On the coldest day of winter, most people stay indoors with a warm drink sitting by the fire.
The Kitchener cycling advisory committee (KCAC) researched what is statistically the coldest day in the region and planned a bike trip on that day.
On Feb. 7 cycling enthusiasts gathered at Kitchener city hall to share stories about cycling in the city, and to share in some hot chocolate before they would attempt to ride 10 km around the city.
While the temperature wasn’t statistically the coldest of this winter, the -14 C weather wasn’t exactly desirable either.
For the second year, KCAC members, together with approximately 12 other brave cyclists, rode to test their endurance against the harshest winter elements.
The event was modeled after one that takes place in Toronto, and the KCAC plans to keep attempting the frigid ride every year.
The ride is supposed to be a fun activity, a sort of gut check for cyclists who would normally commute by other means in the winter.
It gives them a chance to see what it would be like if they kept cycling after the snow fell.
Peter Dides, the chair of the Kitchener cycling advisory committee, said biking in the winter is not that much of a hassle if cyclists just make a few minor adjustments to their bike.
New tires and some weather guards for the seat and handlebars should put anyone in good shape to handle the city’s roads and bike trails.
Dides said most people who would normally commute on their bike are discouraged because the city has been less than stellar this winter with their upkeep of bike trails and lanes in Kitchener.
“It’s a way to raise awareness about the situation the winter cyclists face,” Dides said.
“There are so many bike lanes that are not at all maintained so the roads get narrow and tight and it keeps people off the roads.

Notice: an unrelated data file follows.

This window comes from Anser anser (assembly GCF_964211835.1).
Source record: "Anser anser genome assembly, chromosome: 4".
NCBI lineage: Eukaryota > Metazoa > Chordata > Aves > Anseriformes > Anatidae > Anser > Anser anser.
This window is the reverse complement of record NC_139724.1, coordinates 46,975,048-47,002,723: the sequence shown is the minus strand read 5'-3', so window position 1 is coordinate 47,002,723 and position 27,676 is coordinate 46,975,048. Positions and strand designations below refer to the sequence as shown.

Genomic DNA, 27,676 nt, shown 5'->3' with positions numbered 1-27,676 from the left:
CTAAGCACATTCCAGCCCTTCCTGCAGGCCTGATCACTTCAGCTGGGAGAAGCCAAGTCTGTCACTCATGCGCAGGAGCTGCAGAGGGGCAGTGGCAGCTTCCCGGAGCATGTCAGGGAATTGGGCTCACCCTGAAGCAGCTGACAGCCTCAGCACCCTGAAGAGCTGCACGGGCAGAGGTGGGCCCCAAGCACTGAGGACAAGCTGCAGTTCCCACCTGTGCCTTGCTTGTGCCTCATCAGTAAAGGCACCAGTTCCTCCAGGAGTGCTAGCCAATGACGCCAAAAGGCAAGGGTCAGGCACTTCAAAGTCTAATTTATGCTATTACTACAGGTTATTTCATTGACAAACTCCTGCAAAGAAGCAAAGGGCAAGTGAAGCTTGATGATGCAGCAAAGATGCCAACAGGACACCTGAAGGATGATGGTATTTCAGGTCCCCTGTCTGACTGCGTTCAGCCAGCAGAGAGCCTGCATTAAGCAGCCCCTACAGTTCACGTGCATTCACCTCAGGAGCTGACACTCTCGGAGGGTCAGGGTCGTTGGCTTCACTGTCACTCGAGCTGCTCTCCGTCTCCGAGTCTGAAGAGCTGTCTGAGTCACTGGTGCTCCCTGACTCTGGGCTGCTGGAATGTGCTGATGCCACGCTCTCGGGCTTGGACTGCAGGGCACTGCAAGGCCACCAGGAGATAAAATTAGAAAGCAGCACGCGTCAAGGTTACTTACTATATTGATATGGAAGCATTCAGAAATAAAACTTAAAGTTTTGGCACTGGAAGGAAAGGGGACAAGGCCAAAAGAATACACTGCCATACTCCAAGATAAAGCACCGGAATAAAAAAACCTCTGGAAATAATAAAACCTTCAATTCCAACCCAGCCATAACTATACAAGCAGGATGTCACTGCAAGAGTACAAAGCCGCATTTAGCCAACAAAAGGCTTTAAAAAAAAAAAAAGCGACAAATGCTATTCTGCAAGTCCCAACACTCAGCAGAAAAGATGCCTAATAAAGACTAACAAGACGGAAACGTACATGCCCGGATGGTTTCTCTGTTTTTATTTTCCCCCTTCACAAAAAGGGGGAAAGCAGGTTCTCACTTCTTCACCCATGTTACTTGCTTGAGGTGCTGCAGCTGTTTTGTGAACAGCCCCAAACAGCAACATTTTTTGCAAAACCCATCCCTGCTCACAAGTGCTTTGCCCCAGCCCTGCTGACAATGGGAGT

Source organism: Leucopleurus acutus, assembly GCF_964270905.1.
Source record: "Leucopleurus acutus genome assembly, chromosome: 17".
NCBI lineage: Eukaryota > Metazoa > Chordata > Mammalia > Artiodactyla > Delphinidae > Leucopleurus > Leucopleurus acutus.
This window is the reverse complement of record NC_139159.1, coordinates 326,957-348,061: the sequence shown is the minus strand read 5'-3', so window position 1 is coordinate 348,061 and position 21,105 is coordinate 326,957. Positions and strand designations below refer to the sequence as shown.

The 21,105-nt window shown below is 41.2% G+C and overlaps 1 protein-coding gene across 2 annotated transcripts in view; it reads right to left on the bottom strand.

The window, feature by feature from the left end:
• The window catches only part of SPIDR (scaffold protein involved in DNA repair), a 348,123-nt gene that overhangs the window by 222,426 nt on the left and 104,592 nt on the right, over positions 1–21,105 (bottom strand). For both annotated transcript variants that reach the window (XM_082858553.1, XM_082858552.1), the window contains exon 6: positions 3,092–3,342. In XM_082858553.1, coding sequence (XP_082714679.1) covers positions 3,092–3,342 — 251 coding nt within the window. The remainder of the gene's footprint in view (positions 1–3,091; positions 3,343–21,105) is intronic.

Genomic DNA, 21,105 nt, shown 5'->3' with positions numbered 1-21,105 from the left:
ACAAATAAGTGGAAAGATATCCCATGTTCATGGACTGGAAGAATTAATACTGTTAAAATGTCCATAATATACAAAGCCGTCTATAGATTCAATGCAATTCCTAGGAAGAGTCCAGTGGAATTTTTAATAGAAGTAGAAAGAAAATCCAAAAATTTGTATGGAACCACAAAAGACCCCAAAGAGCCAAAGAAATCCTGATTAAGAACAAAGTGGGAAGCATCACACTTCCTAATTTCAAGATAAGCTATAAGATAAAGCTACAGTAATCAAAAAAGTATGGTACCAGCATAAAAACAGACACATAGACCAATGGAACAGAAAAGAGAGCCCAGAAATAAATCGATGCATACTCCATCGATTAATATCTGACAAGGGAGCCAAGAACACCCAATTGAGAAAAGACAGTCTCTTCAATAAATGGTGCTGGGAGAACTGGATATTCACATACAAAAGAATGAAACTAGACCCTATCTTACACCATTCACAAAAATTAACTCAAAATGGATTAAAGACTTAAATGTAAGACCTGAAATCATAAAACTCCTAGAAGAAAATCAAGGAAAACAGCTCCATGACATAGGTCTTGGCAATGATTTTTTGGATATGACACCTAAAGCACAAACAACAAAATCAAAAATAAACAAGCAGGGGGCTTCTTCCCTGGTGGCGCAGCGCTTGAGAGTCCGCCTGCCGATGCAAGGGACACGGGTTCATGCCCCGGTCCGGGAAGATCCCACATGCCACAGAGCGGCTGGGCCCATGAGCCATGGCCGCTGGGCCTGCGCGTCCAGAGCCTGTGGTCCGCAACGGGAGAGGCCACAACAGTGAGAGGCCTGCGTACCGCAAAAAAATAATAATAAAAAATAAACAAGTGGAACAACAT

People who normally would ride in the winter are not willing to ride on the roads.
There are also bike trails that are labeled as class one bike trails that receive no maintenance in the winter.”
Class one trails are bike trails that are meant to be used year-round as major routes for those who commute by bike. So far, the trails have only been usable for half of the year.
Krista Roubos said there is more that could be done to accommodate the growing number of cyclists in the tri-cities, but said that the city has still come a long way.
“I think the cycling master plan has taken the city leaps and bounds above other cities in Ontario, but there is always room for improvement,” Roubos said. “Starting with maintaining bicycle lanes in the winter.
If you want to encourage cycling then you have to make a safe environment for cyclists.”
Those who commute to Conestoga College on a regular basis should know that Dides listed Lower Doon as one of the most dangerous spots in the city for cyclists, and said the city could make major changes to improve safety in the area.
“We know for sure that Doon has some serious connectivity issues especially coming into the city (from Doon),”
Dides said. Doon is definitely a priority area that needs addressing.
There is also a sort of black hole in terms of connectivity on Homer Watson at Block Line Road.”
Among the youngest of those in attendance was Lila Dudek, 2, who was there with her parents Peter and Kate.
The young married couple said they would probably not be able to finish the ride.
It all depended on what time during their journey their young passenger would start to complain.